NTSB: Blown door from Alaska flight near Barnes Road

PORTLAND, Ore. (KOIN) — The door that blew off Alaska Airlines Flight 1282 shortly after takeoff from Portland Friday night is believed to be around Barnes Road near Hwy 217 and the Cedar Hills neighborhood.

That’s the information from NTSB Chair Jennifer Homendy during a press conference Saturday night that is the first of likely many public briefings over the “terrifying” accident that happened on a Boeing 737 Max 9 with 171 passenger and 6 crew.

Since the NTSB has now assumed the lead role in the investigation, anyone who spots anything is urged to email: witness@ntsb.gov

Shortly after takeoff from Portland to Ontario, California, Alaska Airlines Flight 1282 lost a door mid-cabin at 16,000 feet. The pilot requested an emergency landing back at PDX, and safely landed the plane around 5:30 p.m.

Pilot calmly landed her Alaska Air flight during emergency

Homendy said their first full day of investigation will be Sunday and she said she would not speculate on what caused the mid-cabin door to blow out.

She said “no one was seated in 26A and 26B,” the seats immediately next to the non-operational door. That door, Homendy said, can be opened from the outside but was not operational on this aircraft because of the customer’s request, which is to provide for a little more comfort for travelers.

The headrests are gone from seats 25A and 26A, she said, and there was some clothing in the area.

“It was a very chaotic scene” inside the plane, she said. Although it may not seem this way from the video, “it was very loud” as well.

“Fortunately they were not at cruise altitude of 35,000 feet,” she said. At that altitude, people have unbuckled their seat belts and could have been walking around.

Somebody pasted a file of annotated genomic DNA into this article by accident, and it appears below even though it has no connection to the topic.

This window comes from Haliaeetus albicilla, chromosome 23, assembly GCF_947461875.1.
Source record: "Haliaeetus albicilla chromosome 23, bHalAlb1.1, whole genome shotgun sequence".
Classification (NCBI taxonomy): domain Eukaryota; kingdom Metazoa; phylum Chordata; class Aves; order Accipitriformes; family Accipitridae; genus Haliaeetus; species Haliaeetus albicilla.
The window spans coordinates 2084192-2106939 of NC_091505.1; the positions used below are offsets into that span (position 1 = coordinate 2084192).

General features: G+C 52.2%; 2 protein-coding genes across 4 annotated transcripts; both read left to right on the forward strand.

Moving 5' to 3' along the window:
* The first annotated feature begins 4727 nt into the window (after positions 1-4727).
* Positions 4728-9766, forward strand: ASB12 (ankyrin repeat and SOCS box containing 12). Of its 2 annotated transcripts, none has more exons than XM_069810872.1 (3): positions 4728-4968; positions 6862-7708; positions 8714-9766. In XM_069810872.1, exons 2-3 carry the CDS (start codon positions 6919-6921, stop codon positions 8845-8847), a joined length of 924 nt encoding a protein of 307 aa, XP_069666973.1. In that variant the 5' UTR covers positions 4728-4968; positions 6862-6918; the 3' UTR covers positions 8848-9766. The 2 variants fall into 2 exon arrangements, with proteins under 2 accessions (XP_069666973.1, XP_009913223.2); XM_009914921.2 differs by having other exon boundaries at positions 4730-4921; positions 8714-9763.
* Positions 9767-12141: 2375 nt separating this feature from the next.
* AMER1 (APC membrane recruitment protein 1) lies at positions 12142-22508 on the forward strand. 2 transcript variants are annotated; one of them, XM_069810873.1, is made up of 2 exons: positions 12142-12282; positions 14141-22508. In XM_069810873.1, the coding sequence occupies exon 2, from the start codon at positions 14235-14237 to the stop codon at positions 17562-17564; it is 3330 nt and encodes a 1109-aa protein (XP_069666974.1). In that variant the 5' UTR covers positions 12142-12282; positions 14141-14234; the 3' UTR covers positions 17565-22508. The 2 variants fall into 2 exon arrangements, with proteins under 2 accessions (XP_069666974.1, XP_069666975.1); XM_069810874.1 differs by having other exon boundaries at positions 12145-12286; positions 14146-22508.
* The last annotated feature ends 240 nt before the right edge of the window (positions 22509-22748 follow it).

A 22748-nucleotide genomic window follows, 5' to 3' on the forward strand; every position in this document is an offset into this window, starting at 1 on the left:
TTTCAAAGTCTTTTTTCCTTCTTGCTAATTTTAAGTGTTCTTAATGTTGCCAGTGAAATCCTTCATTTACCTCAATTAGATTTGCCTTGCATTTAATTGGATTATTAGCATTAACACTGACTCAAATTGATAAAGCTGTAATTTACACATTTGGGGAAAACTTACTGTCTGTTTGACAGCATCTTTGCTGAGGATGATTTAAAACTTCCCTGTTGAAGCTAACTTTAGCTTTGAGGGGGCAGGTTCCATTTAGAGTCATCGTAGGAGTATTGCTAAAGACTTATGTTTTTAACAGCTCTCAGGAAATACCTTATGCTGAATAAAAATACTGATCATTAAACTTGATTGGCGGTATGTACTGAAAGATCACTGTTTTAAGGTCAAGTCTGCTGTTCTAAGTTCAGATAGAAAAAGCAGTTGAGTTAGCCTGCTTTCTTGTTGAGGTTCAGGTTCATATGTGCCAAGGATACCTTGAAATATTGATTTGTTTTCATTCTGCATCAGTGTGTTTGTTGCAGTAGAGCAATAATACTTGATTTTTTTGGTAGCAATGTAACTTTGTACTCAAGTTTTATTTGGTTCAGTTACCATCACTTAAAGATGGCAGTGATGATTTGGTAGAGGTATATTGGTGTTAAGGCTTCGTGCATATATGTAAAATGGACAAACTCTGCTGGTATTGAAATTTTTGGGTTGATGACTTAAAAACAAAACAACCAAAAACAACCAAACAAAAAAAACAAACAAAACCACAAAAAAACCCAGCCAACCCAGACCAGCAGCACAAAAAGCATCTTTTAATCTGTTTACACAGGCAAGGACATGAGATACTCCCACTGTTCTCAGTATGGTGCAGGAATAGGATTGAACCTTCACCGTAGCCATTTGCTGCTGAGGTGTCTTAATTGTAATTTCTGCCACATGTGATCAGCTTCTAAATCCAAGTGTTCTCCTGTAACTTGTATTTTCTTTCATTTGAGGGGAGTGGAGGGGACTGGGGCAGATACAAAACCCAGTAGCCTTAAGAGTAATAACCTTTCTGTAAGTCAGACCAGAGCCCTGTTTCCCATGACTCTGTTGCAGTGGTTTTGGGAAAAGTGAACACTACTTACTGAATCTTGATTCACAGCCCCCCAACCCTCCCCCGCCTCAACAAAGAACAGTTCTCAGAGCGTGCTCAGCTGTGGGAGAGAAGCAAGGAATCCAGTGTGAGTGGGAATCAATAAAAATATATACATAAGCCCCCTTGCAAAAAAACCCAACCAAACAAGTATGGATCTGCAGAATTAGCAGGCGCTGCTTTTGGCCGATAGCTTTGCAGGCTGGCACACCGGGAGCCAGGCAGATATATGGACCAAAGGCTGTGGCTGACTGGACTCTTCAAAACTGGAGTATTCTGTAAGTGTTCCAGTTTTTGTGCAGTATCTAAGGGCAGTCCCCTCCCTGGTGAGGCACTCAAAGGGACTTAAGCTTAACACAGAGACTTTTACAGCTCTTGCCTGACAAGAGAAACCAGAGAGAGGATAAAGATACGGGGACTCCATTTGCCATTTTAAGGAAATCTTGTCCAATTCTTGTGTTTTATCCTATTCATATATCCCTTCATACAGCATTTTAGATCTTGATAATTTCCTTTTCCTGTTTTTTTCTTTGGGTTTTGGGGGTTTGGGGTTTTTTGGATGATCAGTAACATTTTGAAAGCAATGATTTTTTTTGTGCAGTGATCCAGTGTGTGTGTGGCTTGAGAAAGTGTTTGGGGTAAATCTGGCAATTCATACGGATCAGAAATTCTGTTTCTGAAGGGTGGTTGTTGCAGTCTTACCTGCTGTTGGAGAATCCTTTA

Alaska Air passenger describes ‘trip from Hell’

Transportation Secretary Pete Buttigieg reached out to Homedy to offer help and coordination, and she went out of her way to thank the first responders at the scene, including the Port of Portland and the Portland police.

The lead investigator is John Lovell.

NTSB lead investigator John Lovell, NTSB Chair Jennifer Homendy at a press briefing regarding the door that blew off Alaska Airlines Flight 1282 out of Portland, January 6, 2024 (KOIN)
NTSB lead investigator John Lovell, NTSB Chair Jennifer Homendy at a press briefing regarding the door that blew off Alaska Airlines Flight 1282 out of Portland, January 6, 2024 (KOIN)

As the investigation begins with other parties including the FAA, Boeing, Alaska Airlines and the pilot and flight attendants associations, Homendy said their focus — at this time — is this particular aircraft.

But she added, “At this stage of the investigation, everything is in. As we are gathering information, we could go very broad or we could hone in on certain aspects.”

There will likely be another press briefing on Sunday and Homendy said she hopes to have more detail on the pressurization, locks and hinges around the door along with safety briefings.

At this time, Homendy said they do not suspect a design flaw.

“We are only focused on this investigation and this airplane. But, again, nothing is out and we will go where the investigation takes us.”

The Associated Press reports the plane involved in Friday’s incident is brand-new — it began carrying passengers in November and has made only 145 flights, according to Flightradar24, a flight-tracking service.

In a statement late Saturday afternoon, Alaska Airlines said, “The aircraft involved in flight 1282 was delivered to us on Oct. 31, 2023. The part of the aircraft involved in this event is called a plug door – a specific panel of the fuselage near the rear of the aircraft.”

  • Alaska Airlines flight headed for Ontario, Calif. diverted back to PDX after a window blew out (Courtesy to KOIN from passenger who want to remain anonymous)
    Alaska Airlines flight headed for Ontario, Calif. diverted back to PDX after a window blew out (Courtesy to KOIN from passenger who want to remain anonymous)
  • Alaska Airlines flight headed for Ontario diverts back to PDX
    Alaska Airlines flight headed for Ontario diverts back to PDX

Alaska Airlines added, “As of 4pm PT today (Saturday), we have cancelled 160 total flights, affecting roughly 23,000 guests. We are identifying necessary cancellations for tomorrow and expect the disruption to last through at least mid-week. A flexible travel policy is in place for guests to change or cancel their flights. Guests should visit alaskaair.com for rebooking options. We are deeply sorry for the disruption this has caused our guests. 

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